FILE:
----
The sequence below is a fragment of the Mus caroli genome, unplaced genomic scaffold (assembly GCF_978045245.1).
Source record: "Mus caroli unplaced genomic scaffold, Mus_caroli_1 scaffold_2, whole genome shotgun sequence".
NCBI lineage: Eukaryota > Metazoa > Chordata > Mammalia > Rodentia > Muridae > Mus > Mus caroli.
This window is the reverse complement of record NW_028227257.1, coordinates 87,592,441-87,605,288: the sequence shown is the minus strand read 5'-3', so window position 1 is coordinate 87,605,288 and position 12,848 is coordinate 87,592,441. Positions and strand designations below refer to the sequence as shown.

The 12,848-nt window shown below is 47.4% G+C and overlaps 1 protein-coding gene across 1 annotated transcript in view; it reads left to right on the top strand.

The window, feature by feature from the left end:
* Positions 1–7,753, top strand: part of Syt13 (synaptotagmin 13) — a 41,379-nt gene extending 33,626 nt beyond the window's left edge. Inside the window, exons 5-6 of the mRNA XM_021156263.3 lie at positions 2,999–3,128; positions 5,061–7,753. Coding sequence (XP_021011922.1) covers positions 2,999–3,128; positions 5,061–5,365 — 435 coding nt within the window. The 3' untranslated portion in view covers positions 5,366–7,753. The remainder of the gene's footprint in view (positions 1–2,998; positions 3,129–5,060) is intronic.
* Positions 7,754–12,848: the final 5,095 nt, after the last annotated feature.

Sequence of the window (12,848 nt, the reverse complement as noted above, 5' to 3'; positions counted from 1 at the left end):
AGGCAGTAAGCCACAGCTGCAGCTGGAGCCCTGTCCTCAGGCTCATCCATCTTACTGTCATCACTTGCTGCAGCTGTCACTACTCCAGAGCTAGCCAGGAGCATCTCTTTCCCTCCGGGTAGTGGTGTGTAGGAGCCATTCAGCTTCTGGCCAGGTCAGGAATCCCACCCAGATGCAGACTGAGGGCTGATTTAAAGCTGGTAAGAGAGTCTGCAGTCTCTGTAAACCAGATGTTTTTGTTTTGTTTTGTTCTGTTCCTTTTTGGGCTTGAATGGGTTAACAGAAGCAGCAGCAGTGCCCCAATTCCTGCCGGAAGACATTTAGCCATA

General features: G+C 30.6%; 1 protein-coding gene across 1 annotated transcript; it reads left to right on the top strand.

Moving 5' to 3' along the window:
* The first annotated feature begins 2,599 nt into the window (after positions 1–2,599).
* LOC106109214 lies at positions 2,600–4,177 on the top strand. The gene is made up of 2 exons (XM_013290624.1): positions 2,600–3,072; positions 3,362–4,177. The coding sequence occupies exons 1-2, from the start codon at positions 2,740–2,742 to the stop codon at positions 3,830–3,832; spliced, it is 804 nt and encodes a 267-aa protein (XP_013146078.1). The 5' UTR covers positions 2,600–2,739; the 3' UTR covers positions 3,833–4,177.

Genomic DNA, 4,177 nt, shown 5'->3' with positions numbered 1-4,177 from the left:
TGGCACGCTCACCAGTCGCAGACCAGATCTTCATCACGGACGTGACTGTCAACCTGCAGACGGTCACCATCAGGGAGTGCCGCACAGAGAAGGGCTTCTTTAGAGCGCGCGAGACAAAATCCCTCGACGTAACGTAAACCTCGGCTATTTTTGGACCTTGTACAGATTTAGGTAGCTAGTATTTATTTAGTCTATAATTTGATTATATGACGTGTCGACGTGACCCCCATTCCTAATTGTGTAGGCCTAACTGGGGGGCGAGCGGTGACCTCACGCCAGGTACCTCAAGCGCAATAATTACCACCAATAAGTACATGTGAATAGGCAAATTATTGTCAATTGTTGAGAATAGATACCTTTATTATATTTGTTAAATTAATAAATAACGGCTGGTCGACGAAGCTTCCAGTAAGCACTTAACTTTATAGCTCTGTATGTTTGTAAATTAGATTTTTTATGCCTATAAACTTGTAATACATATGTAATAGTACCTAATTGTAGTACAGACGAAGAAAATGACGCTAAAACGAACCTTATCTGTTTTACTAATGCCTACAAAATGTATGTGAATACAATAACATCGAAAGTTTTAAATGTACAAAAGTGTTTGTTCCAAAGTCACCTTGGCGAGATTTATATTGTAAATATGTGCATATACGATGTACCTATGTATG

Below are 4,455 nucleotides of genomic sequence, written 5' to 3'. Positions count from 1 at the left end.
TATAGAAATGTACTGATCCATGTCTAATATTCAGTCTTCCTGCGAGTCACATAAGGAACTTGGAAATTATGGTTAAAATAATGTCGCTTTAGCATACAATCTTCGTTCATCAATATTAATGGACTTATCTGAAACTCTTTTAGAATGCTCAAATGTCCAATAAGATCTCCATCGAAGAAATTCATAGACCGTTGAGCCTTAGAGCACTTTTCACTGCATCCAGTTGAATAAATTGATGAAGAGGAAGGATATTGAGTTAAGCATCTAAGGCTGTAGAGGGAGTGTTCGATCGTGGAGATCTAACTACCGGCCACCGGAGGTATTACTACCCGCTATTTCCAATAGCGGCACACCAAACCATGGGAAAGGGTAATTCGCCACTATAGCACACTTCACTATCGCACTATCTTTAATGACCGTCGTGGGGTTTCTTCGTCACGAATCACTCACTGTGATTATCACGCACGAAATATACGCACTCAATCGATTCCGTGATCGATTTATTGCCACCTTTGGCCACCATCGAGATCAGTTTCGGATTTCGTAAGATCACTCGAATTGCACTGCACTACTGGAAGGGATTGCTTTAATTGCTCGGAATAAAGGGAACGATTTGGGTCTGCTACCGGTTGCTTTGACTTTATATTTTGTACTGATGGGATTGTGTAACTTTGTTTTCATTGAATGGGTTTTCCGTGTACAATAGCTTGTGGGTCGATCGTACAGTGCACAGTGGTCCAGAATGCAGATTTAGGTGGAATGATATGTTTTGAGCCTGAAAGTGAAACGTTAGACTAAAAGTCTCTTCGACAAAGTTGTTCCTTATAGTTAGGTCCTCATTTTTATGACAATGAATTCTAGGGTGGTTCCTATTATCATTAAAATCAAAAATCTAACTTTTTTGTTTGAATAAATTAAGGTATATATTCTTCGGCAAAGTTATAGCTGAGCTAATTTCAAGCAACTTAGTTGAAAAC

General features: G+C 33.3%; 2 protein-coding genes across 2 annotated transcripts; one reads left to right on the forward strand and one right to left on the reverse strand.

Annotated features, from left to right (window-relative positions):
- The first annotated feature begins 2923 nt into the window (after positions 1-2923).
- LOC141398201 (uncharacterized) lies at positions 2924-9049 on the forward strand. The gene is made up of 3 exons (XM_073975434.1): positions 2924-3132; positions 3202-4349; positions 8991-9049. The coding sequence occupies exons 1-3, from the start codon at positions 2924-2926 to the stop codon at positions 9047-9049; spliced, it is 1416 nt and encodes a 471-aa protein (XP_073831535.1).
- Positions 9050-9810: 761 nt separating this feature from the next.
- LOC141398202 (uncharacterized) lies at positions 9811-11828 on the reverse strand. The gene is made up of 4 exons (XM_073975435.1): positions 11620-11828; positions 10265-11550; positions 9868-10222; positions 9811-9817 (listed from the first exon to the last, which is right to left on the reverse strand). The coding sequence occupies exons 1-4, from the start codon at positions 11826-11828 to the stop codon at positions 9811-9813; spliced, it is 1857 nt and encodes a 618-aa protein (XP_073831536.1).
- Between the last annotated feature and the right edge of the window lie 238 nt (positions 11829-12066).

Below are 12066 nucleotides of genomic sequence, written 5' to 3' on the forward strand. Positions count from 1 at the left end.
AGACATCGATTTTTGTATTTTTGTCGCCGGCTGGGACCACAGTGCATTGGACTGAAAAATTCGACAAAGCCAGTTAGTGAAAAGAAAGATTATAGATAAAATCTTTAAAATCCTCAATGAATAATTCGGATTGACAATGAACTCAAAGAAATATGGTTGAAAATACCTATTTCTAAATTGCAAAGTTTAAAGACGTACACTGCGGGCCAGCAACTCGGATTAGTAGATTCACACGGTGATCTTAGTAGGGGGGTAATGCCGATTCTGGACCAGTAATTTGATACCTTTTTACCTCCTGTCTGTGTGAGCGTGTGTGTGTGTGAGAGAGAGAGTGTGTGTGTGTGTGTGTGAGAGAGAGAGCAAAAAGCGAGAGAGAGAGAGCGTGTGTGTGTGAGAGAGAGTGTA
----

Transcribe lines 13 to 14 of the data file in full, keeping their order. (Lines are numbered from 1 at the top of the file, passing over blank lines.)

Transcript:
* The first annotated feature begins 2,599 nt into the window (after positions 1–2,599).
* LOC106109214 lies at positions 2,600–4,177 on the top strand. The gene is made up of 2 exons (XM_013290624.1): positions 2,600–3,072; positions 3,362–4,177. The coding sequence occupies exons 1-2, from the start codon at positions 2,740–2,742 to the stop codon at positions 3,830–3,832; spliced, it is 804 nt and encodes a 267-aa protein (XP_013146078.1). The 5' UTR covers positions 2,600–2,739; the 3' UTR covers positions 3,833–4,177.